On Monday, that board will get a report on progress toward the 2014 openings. Although 27 were approved, two have requested delays. Of the 25 remaining, 19 are listed as needing some follow-up, ranging from further documentation to mandatory meetings with state officials.

A.C.E Academy, a school in Harrisburg, plans to open with 300 K-5 students from Mecklenburg and Cabarrus counties and eventually expand to K-8. Despite the “slight progress” rating, director Laila Minott said the school will be ready.

“There have been many updates since the report was submitted,” she said. “We have 250 students enrolled as of last week, and we are still receiving applications. We have secured our facility.”

Entrepreneur High is a vocational school that plans to open with 180 ninth- and 10th graders. Founders were summoned to a special meeting of the Charter School Advisory Board after the nonprofit governing board that won preliminary approval in September dissolved itself in October. Plotseneder and co-founder Hans Faulstich, who will be administrators and teachers, assured state officials that a new board they created could carry out the mission. Some members of the Charter School Advisory Board raised questions and voiced doubts, but the panel voted unanimously to recommend state approval.

Plotseneder, a former teacher in Charlotte-Mecklenburg Schools, said Wednesday that the school has 207 students enrolled, core teachers hired and a building near Eastland Mall secured. Twelve classrooms will be ready by Aug. 15, he said, with a second phase that includes culinary arts facilities scheduled for completion in October.

“We look bad because we scheduled a lot of administrative paper work for completion in June and July,” Plotseneder emailed. “For example, some of the board policies, a governance exercise, amended budget, testing plans, final insurance policies, licensure renewal plan, employee and student handbooks … All essentials are in great shape. No problem to get these formalities done” in time.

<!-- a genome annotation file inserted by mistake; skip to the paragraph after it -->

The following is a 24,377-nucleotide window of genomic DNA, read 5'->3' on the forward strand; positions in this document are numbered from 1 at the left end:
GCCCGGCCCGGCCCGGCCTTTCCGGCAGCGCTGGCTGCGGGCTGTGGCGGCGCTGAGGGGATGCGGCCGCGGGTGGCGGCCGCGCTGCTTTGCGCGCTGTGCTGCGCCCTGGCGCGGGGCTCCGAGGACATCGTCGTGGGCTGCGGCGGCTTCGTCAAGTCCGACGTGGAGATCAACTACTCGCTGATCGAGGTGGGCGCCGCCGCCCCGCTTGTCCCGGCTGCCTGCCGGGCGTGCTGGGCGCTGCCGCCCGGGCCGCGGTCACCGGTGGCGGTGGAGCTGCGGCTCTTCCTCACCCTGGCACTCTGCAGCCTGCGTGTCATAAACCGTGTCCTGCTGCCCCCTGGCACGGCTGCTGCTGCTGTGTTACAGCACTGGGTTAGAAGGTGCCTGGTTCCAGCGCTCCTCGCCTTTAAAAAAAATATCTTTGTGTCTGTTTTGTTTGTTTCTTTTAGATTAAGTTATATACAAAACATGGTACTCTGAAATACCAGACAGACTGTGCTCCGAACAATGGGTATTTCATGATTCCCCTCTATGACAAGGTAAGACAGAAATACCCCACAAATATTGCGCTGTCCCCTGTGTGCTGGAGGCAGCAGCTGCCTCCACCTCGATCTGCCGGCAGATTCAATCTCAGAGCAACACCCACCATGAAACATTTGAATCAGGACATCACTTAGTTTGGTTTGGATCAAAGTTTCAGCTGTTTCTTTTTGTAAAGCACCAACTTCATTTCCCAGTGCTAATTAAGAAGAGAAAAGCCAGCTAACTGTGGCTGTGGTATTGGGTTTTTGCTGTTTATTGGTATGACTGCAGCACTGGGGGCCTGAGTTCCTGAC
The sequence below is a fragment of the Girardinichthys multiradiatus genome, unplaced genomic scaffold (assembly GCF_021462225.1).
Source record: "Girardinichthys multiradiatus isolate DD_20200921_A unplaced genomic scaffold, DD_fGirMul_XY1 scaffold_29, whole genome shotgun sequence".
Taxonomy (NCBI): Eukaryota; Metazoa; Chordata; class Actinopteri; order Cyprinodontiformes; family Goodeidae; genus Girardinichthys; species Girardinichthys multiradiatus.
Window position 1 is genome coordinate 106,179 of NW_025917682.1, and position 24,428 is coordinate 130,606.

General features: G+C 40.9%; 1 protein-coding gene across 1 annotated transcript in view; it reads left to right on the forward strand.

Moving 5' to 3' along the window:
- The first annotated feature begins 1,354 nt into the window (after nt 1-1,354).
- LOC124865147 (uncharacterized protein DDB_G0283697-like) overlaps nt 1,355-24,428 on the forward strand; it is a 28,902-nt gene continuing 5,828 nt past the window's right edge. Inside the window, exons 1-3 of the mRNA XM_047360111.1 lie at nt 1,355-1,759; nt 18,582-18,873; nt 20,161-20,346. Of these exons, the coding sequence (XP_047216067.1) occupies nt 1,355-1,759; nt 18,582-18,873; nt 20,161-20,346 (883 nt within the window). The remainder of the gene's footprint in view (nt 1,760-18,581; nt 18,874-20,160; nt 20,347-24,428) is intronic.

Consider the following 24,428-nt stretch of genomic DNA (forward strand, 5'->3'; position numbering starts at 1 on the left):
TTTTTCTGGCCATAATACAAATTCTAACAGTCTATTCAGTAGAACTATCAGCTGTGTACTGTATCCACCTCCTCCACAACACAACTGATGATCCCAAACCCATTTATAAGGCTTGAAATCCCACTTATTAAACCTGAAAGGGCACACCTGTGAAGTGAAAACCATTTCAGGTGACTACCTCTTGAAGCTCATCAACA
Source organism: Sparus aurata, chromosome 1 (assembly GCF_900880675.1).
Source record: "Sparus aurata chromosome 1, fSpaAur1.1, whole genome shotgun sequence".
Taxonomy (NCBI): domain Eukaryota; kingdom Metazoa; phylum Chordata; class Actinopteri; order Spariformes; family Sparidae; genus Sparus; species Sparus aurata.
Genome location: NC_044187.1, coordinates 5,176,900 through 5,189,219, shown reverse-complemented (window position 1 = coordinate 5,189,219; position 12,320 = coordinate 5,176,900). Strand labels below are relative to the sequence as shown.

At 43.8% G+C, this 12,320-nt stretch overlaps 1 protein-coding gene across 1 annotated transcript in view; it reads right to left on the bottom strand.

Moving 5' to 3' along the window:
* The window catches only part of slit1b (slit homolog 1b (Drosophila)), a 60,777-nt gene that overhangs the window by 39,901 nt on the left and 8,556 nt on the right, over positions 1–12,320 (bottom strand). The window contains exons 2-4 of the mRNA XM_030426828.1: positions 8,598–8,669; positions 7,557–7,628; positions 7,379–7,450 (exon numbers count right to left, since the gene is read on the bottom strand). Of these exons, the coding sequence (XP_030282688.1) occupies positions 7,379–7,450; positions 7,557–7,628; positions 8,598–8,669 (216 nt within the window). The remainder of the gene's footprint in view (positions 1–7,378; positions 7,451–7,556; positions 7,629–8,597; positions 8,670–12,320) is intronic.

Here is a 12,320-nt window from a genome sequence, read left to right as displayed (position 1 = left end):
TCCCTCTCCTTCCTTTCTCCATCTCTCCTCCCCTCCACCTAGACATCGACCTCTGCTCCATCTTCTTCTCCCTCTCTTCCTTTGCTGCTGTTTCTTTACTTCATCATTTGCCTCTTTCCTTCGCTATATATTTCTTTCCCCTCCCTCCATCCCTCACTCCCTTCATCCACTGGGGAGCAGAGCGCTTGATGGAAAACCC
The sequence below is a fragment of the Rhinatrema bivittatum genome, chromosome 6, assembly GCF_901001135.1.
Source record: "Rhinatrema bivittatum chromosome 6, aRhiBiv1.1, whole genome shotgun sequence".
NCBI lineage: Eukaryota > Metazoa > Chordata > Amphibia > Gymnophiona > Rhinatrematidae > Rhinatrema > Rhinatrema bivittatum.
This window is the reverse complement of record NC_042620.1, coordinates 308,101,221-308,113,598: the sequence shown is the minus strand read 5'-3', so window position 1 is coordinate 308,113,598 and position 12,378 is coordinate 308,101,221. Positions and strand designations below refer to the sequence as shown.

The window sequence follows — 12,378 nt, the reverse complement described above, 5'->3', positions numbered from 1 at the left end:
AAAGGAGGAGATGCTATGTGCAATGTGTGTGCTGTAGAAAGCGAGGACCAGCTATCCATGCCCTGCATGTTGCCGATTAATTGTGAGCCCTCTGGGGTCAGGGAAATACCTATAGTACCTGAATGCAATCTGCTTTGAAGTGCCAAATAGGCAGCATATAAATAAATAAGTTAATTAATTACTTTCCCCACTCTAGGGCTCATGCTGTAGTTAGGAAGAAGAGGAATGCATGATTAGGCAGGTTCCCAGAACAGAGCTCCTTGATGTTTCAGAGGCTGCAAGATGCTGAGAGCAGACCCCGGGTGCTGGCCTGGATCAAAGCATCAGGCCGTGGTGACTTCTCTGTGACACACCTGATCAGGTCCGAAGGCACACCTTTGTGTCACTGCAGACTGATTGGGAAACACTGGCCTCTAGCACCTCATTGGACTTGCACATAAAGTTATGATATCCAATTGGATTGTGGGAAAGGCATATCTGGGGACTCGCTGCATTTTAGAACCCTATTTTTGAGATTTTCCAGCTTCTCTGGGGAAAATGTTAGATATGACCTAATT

The surge of new charter schools affects state and local education budgets and complicates planning for school districts. New charters often open below projections, but the state provides initial funding based on projections and adjusts later. Districts must pass along a per-pupil share of county money to charter schools.

Enrollment in charter schools isn’t affected by attendance boundaries or county lines, so districts must try to predict which schools will lose students to charter schools. CMS has projected that most of next year’s enrollment growth will be in charters.

Adding to the challenge: Some families apply to several charters and magnet schools, both of which have admission lotteries when there are more applicants than seats. They then make a decision after seeing where their children get accepted and may fail to notify the other schools.

Helms: 704-358-5033; Twitter: @anndosshelms